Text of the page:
Tag Archives: Korean working culture

The hardships of Korean working life

This post was inspired by my own curiosity about working in Korea and the things I have heard from Koreans working in Korea. A lot of foreigners want to work in Korea – before I entered my current company I also toyed with the thought of doing an internship in Korea and see what it would lead to – but Korean working life is no picnic. Even less so if you aim for the positions in consulting, banking, or one of the large corporations which are known for being gruelling across the globe.

One thing that seems to put many Koreans, especially those who know next to nothing about Denmark, in a state of awe is the amount of vacation I have. This turns out to be a great conversation starter.

A little background information for those who may have missed it: I’m currently just about to graduate from graduate school and will start working full time in a law firm from September. This is the firm which I have been working for in the past year as an intern and the firm which gave me a scholarship for my thesis. I haven’t worked since early June to focus more on my thesis and another assignment since my working hours got a little out of hand sometimes during spring. In the minds of many Koreans this simply does not compute. And how on Earth can I go to Korea for three weeks? And not even go straight to work when I come back home? In one year I have six weeks of vacation when I start working full time? Can I actually spend six weeks on vacation in one year? It sounds almost too good to be true.

To be fair, this year is a bit of a special case since I’m graduating and will take on a new position. As a student I don’t have the same “rigid” count of vacation days and I have also taken some unpaid vacation days. Our HR department actually recommended that I took some time off to the extent my personal finances allow during the summer to 1) relax before I start working in a new position with lots of new things to learn and 2) it apparently eases the transition from intern to full timer that people haven’t seen you in a while – this is especially the case for those who stay in the same department, which I won’t, though. For a long time I have wanted to go to Korea and saved up for it so I used this opportunity to go for a couple of weeks.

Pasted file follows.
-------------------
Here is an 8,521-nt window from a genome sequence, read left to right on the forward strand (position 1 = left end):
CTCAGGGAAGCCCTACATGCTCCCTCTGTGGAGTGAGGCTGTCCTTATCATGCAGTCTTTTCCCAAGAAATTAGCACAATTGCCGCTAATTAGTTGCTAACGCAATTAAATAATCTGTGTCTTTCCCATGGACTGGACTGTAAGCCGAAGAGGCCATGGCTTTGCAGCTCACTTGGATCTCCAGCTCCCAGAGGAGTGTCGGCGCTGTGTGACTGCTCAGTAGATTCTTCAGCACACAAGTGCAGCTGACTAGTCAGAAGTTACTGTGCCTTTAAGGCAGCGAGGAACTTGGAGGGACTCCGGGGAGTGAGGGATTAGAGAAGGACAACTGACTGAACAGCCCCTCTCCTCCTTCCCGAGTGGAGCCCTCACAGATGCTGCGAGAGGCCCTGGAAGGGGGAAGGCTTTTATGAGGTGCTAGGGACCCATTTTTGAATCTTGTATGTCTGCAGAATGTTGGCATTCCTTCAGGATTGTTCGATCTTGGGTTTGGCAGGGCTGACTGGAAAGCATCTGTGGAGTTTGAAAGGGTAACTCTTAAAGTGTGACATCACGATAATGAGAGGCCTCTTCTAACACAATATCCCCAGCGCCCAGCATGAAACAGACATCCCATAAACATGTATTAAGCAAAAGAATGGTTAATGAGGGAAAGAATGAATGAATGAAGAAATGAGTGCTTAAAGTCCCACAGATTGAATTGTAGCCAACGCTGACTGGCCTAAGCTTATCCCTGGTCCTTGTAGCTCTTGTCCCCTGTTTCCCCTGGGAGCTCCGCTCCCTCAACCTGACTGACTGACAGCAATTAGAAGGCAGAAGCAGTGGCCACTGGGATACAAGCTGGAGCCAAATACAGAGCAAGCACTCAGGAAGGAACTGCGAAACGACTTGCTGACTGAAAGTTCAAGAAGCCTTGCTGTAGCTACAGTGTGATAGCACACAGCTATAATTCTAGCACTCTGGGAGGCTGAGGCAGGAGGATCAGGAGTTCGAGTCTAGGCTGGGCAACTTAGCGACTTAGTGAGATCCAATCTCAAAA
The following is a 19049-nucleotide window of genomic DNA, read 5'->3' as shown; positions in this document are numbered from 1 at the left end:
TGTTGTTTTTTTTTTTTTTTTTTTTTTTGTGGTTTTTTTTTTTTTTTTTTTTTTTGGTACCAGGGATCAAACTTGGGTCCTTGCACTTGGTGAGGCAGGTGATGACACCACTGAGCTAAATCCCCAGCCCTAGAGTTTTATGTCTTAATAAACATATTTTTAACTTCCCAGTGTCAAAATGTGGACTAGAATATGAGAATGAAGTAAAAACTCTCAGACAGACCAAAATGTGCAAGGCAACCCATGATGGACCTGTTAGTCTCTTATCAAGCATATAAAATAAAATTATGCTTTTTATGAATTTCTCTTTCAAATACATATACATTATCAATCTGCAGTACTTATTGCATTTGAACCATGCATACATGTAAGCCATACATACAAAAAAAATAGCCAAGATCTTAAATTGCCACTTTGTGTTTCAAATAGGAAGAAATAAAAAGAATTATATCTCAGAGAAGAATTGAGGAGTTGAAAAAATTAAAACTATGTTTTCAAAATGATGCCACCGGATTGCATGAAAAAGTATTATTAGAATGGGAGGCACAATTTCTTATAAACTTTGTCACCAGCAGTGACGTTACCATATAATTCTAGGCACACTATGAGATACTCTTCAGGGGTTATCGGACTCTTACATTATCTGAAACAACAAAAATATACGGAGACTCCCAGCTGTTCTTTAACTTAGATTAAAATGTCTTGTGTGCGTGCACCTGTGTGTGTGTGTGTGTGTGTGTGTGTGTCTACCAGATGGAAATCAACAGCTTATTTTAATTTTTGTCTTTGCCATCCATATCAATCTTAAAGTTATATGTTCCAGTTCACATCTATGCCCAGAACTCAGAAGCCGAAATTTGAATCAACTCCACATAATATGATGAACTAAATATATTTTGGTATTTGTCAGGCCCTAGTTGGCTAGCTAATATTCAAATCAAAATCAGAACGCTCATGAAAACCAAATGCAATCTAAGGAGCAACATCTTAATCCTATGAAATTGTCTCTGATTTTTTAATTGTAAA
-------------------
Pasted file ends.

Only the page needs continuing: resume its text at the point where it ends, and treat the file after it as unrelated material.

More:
Most Koreans have two to three weeks of vacation per year. In total. However, there is an unspoken rule that you do not actually spend full three weeks away from work in a year. It just doesn’t happen. To go on vacation for two full weeks you may literally have to quit your job. One of my friends works for a company which is uncharacteristically accommodating in this respect and she recently spent two weeks abroad – and had a job to return to when she came back. She mused that people would ask in a worried tone if she had left her job.

On one occasion in Korea I had the opportunity to speak with a Korean woman who is a bit older than me and who now lives in Europe. We ended up talking about the differences between working in Europe and Korea, and her experiences in the Korean labour force really struck me. I already knew that Korea is exceedingly competitive and that people work a lot, but I could never myself lead the kind of life that she described. In one position she had experienced attending 3 am meetings, taken a taxi home because the subway doesn’t run at those hours, set the alarm for 6:30 and then been back at the office by 8:00. Such a schedule necessitated a nap here and there during office hours, but such naps would be accepted. With time, though, the lack of adequate sleep brought about significant health issues – as in organs not functioning properly. Not only for her, but her colleagues too who shuffled back and forth between work and doctor’s appointments. In the course of her career she had seen female professionals quit their jobs in order to start a family. Not for some patriarchal reason, but because their working lives were so stressful that they were simply physically unable to become pregnant. She too mentioned the unspoken rule that you do not spend all of your vacation days.

Of course stress is not limited to Korean work places and I have also heard of Danes (not just from newspapers) who worked themselves to a much too early death, but such stories are relatively few and far between in Denmark. Every job will bring that deadline which seems impossible to honour and has the night guard shake his head in sympathy when you leave the office at some godforsaken hour, but to develop health issues of that caliber, you have to maintain pretty high stress levels for some time.

The ability of Korea as a country to develop so quickly over the past couple of decades is impressive, but such stories attest to the fact that the price paid by the individual can be severe. I sincerely hope that the working lives of my friends will not require such personal sacrifices and that I will find them all in good health and their usual cheerful state when I visit in the future.

A friend of mine, who is currently not living in Korea, recently noted that there is a reason why the webtoon 미생, Misaeng, and its TV adaptation became so immensely popular in Korea, even among people who do not usually watch dramas. The plights of 장그래 and his colleagues struck a chord with many Korean salarymen and the drama became a hit.

미생 aired at the end of 2014. The printed books with the comic are still widely available. Waiting for my flight in Incheon Airport on my way home I caved and bought the first two.